Beginning with looking at the very first chapters of Genesis through a new lens, this recontextualization of the biblical narrative has been based on the foundation that all people are capable of recognizing and living out a deep truth, beauty, and creativity within them.  This deep self lies beneath the fears and beliefs we accumulate throughout our lives and is the very character of the divine.  If we choose to do so, we can see that divine character all around us, that undeniable truth, deep beauty, and fearless inspiration being present in all of nature and in every other people, however hidden or prominently exhibited.

As the biblical narrative continued, it became a tale of how people paid more attention to Fear than to their own divine natures.  Fear led people to do some horrible things to themselves and to other people, and those actions sometimes had far-reaching consequences.  Even though the Old Testament narrative is not historical fact, we can clearly relate to the truths it reflects about human nature.  We sometimes do regrettable things because we give irrational fears too much power in our lives.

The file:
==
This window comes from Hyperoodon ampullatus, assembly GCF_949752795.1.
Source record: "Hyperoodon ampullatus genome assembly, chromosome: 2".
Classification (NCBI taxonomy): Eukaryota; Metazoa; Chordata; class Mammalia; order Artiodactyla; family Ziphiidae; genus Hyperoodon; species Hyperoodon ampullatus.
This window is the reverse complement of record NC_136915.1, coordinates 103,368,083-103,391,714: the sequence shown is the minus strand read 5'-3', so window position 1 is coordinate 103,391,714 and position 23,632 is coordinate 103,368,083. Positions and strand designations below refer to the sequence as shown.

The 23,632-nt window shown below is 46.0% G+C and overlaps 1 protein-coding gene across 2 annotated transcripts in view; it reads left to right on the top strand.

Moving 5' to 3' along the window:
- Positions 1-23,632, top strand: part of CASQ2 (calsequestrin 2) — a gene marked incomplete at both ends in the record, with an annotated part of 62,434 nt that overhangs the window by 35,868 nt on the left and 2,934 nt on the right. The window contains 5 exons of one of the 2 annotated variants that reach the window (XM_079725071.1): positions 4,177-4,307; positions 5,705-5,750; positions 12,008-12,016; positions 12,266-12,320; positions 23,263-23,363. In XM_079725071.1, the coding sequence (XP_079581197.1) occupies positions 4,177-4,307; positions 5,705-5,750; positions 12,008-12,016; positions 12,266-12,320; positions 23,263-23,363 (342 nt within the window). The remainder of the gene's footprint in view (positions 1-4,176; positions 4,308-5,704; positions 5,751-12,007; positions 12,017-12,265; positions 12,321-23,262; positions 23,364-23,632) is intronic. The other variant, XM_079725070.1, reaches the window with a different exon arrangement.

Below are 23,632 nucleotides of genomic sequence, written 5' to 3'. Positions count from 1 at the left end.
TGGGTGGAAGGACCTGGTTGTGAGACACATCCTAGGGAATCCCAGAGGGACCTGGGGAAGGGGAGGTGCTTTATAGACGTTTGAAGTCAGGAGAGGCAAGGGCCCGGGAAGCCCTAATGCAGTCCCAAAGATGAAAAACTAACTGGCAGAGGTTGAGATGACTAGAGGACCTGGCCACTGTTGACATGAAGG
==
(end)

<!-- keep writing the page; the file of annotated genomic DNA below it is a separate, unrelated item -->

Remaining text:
Moses attempted to create a society focused outward, toward an externalized deity, with a prescribed set of laws, beliefs, and behaviors designed to connect people to the divine and to one another.  Many other cultures also strove to quantify the divine in some external way, even as many cultures strive to do today.  Stepping out of the narrative of the ancient Israelites as it is presented in the Bible, the religious laws and regulations in the Old Testament were actually created over a long period of time and written back into a pseudo-historical context in an effort to provide a strong spiritual foundation for a specific society.  These went beyond merely specifying punishments for the kinds of moral issues on which nearly every society agrees.  These laws and regulations were, in a certain sense, an attempt to define the divine in a meaningful way.